Christie Stays


Chris Christie might be the only hope for the Republicans going into the 2016 presidential election.

In a prominently blue state, a red governor has been elected. Republican governor Chris Christie beat Democratic candidate Barbara Buono on November 5th, 2013. In New Jersey, there are 700,000 more registered Democrats than Republicans.

When the election results were announced, it was ascertained that Christie won the popular vote with 1,252,100 votes to Barbara Buono’s 790,245, making the percentages roughly come out to 60% to 38%.

Christie campaigned thoroughly throughout New Jersey and made it clear that he wanted to connect with women and both African American and Hispanic voters. He won the majority of those three groups of voters, which is inconsistent with poling for Republicans in New Jersey in the past. In addition, his popularity in the state was arguably mostly due to his work during Hurricane Sandy. His work during Sandy was considered heroic, and he gained much publicity for it.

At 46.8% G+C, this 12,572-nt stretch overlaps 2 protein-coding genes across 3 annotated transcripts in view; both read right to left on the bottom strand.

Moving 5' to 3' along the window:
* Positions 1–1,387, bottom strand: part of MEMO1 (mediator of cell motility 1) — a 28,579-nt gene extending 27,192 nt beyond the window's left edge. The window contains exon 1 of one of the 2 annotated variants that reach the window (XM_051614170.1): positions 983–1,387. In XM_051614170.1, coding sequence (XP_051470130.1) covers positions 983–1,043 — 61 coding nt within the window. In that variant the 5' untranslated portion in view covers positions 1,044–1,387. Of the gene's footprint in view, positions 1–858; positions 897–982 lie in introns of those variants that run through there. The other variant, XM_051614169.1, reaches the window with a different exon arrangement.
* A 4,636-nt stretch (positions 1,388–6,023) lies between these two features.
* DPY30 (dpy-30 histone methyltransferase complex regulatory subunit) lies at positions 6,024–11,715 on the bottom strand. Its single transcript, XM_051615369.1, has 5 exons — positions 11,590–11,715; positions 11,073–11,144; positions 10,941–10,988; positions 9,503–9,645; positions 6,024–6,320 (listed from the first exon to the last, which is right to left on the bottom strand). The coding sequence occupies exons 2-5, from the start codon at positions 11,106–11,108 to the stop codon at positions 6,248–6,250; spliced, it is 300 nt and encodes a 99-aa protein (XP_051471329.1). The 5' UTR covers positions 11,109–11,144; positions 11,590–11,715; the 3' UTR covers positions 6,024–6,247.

A Glen Rock Sophomore said, “His work for Sandy was very helpful to the community and he did his job to secure the safety of the people.”

Christie has stated over and over again he does not want to go with the “typical” tea party conservative.  He stated that he does not want to get into the labeling that Washington, D.C. does, and he just wants to improve the state of New Jersey. Christie was on “Face the Nation” and said, “Let me explain what I mean. On governing, it’s about doing things, accomplishing things, reaching across the aisle and crafting accomplishments.”

One Glen Rock sophomore said about Christie “He will bring change and improvement to New Jersey and the Republican Party.”

With another four years on his term, Christie will look to make a difference in the state of New Jersey. It is almost certain that he will make a run for the presidency in 2016, so his term might get cut short. Whatever the case may be, he will need to gain much needed support from other states before moving onto the national stage.